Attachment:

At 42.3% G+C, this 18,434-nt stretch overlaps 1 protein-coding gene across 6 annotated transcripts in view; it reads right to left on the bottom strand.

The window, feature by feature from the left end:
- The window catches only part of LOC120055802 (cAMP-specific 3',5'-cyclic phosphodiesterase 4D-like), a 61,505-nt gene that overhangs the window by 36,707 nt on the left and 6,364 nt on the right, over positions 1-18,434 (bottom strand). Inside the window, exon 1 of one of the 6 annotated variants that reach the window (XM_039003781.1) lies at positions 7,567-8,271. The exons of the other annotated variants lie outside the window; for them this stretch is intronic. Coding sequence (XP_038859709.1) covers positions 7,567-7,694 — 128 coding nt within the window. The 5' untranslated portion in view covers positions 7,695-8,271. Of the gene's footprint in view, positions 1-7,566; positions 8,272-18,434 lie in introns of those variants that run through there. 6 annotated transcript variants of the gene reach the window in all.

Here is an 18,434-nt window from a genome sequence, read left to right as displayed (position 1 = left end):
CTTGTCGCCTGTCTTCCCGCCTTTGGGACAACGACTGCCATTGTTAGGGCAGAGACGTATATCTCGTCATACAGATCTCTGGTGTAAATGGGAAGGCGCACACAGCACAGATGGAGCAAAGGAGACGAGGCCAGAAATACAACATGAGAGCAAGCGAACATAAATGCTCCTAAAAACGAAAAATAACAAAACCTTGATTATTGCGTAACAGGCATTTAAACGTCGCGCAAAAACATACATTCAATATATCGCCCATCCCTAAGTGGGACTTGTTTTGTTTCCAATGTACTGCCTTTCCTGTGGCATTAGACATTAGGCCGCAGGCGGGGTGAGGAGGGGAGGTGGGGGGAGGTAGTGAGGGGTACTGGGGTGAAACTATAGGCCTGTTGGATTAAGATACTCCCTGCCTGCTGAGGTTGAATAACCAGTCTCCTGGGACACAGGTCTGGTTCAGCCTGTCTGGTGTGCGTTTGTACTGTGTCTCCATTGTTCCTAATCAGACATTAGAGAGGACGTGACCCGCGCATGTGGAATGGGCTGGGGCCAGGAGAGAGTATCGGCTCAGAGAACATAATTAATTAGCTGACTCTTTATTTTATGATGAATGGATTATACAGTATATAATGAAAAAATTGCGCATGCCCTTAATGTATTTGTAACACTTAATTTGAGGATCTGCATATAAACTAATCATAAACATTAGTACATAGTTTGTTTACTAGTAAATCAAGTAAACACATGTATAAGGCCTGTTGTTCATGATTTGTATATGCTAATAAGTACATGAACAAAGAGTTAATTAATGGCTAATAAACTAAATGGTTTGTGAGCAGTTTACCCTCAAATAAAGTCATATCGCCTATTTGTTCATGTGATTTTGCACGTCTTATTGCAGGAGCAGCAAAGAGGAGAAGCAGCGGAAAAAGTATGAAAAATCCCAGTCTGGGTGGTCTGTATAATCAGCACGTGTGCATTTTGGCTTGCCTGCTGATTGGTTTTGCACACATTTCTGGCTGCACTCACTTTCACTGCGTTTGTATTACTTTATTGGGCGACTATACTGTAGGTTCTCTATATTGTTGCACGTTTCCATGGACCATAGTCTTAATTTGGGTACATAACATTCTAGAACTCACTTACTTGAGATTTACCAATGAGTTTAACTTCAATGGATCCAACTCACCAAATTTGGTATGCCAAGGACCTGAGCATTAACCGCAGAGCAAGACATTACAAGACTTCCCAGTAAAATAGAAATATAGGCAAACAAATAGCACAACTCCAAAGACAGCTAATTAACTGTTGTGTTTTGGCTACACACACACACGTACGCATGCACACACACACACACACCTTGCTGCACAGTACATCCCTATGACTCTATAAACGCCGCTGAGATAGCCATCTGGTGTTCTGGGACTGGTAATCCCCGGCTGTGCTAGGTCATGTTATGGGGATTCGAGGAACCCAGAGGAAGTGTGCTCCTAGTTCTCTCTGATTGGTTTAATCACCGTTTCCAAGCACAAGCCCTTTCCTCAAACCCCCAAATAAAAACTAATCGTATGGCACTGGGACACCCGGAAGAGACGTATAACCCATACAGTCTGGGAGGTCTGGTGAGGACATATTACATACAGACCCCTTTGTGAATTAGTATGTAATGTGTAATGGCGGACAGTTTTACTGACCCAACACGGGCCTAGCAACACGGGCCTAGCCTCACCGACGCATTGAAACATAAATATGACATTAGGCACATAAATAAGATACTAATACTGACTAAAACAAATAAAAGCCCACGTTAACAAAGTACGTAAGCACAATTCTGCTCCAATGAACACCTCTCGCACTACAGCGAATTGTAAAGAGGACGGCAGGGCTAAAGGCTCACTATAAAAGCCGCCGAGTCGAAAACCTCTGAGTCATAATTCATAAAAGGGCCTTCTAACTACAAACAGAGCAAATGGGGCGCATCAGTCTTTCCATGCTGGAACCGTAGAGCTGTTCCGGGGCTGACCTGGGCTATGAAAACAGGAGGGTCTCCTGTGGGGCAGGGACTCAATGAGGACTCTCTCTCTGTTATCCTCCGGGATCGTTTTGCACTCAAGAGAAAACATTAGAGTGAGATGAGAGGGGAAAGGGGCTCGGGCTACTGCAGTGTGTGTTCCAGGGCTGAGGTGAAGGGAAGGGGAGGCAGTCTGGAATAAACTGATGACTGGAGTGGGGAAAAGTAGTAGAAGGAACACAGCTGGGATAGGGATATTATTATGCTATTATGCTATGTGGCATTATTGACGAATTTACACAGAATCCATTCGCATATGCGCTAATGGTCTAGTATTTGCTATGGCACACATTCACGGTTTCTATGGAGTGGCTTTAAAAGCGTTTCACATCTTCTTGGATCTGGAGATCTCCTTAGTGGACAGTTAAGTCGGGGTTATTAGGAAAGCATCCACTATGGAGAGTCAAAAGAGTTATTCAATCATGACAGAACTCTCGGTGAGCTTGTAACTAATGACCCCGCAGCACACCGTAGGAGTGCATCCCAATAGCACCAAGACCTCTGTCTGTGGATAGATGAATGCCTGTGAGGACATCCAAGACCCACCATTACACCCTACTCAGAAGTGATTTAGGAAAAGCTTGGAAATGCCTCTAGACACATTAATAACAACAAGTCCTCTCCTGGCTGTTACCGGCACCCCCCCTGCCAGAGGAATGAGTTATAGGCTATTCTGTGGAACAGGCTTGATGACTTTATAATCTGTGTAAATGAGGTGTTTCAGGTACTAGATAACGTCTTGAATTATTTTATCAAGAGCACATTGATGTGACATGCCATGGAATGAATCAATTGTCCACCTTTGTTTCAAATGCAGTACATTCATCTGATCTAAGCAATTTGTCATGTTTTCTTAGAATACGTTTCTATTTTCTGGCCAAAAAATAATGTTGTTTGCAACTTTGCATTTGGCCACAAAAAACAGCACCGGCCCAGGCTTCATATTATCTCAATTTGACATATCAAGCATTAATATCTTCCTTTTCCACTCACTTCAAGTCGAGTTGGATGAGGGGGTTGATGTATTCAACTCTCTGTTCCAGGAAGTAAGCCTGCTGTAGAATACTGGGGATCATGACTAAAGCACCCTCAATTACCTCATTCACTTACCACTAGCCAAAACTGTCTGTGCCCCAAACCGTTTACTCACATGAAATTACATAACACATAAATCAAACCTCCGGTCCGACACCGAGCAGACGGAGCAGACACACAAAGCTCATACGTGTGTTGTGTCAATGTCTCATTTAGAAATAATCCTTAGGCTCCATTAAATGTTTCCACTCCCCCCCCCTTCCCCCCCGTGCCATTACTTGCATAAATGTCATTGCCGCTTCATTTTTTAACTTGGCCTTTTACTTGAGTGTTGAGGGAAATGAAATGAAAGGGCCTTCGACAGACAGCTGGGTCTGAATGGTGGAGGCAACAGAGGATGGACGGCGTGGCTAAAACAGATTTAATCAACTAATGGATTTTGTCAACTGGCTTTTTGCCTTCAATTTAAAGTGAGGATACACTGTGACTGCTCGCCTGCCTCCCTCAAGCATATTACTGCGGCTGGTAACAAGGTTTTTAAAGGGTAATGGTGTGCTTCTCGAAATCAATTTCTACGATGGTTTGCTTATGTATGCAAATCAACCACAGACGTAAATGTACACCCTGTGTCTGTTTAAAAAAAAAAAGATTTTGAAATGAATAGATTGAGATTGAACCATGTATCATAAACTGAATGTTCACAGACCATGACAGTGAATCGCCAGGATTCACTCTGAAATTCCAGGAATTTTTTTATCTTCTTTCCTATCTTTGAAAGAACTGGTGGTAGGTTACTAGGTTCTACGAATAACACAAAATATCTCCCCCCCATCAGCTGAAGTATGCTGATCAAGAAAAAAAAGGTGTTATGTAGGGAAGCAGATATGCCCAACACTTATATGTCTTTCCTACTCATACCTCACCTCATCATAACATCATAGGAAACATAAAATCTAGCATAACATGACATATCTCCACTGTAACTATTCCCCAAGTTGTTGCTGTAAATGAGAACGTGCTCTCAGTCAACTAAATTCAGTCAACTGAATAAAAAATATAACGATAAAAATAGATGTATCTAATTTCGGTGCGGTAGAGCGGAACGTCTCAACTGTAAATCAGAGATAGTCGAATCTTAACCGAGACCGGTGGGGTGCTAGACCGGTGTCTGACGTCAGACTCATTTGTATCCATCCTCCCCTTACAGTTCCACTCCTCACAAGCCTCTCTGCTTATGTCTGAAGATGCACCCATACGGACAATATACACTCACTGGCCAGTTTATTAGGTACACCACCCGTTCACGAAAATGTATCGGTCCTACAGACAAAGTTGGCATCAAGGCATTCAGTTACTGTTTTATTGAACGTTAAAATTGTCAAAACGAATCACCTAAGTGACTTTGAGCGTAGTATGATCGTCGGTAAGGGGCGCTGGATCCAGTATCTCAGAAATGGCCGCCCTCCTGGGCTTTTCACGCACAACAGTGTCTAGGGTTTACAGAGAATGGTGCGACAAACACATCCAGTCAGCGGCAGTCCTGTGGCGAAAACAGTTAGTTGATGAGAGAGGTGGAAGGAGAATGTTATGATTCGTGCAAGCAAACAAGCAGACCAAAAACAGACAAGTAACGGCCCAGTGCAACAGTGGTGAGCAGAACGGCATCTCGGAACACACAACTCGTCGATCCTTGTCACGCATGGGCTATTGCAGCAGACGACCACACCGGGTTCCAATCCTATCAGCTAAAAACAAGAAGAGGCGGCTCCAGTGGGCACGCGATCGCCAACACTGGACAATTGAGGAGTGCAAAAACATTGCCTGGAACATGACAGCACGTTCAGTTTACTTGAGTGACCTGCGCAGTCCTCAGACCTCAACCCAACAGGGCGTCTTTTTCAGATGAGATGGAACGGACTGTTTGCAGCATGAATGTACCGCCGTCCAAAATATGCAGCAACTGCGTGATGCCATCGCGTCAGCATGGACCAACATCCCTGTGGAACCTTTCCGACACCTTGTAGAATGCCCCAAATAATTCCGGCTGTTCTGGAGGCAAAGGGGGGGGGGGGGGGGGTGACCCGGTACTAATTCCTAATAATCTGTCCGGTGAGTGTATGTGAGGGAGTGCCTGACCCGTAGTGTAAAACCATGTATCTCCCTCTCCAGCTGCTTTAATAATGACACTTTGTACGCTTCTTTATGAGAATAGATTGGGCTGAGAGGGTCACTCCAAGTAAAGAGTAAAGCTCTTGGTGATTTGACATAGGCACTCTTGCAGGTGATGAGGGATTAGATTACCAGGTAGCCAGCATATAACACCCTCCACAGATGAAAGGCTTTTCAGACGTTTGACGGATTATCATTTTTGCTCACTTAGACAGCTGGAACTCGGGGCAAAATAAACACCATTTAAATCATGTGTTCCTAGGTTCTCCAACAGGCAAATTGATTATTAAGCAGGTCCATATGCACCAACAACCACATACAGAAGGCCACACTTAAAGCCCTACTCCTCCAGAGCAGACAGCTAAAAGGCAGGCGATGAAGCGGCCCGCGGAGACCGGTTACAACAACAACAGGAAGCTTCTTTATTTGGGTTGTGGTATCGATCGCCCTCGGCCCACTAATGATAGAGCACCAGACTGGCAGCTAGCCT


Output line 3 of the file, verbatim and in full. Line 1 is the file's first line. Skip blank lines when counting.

- The window catches only part of LOC120055802 (cAMP-specific 3',5'-cyclic phosphodiesterase 4D-like), a 61,505-nt gene that overhangs the window by 36,707 nt on the left and 6,364 nt on the right, over positions 1-18,434 (bottom strand). Inside the window, exon 1 of one of the 6 annotated variants that reach the window (XM_039003781.1) lies at positions 7,567-8,271. The exons of the other annotated variants lie outside the window; for them this stretch is intronic. Coding sequence (XP_038859709.1) covers positions 7,567-7,694 — 128 coding nt within the window. The 5' untranslated portion in view covers positions 7,695-8,271. Of the gene's footprint in view, positions 1-7,566; positions 8,272-18,434 lie in introns of those variants that run through there. 6 annotated transcript variants of the gene reach the window in all.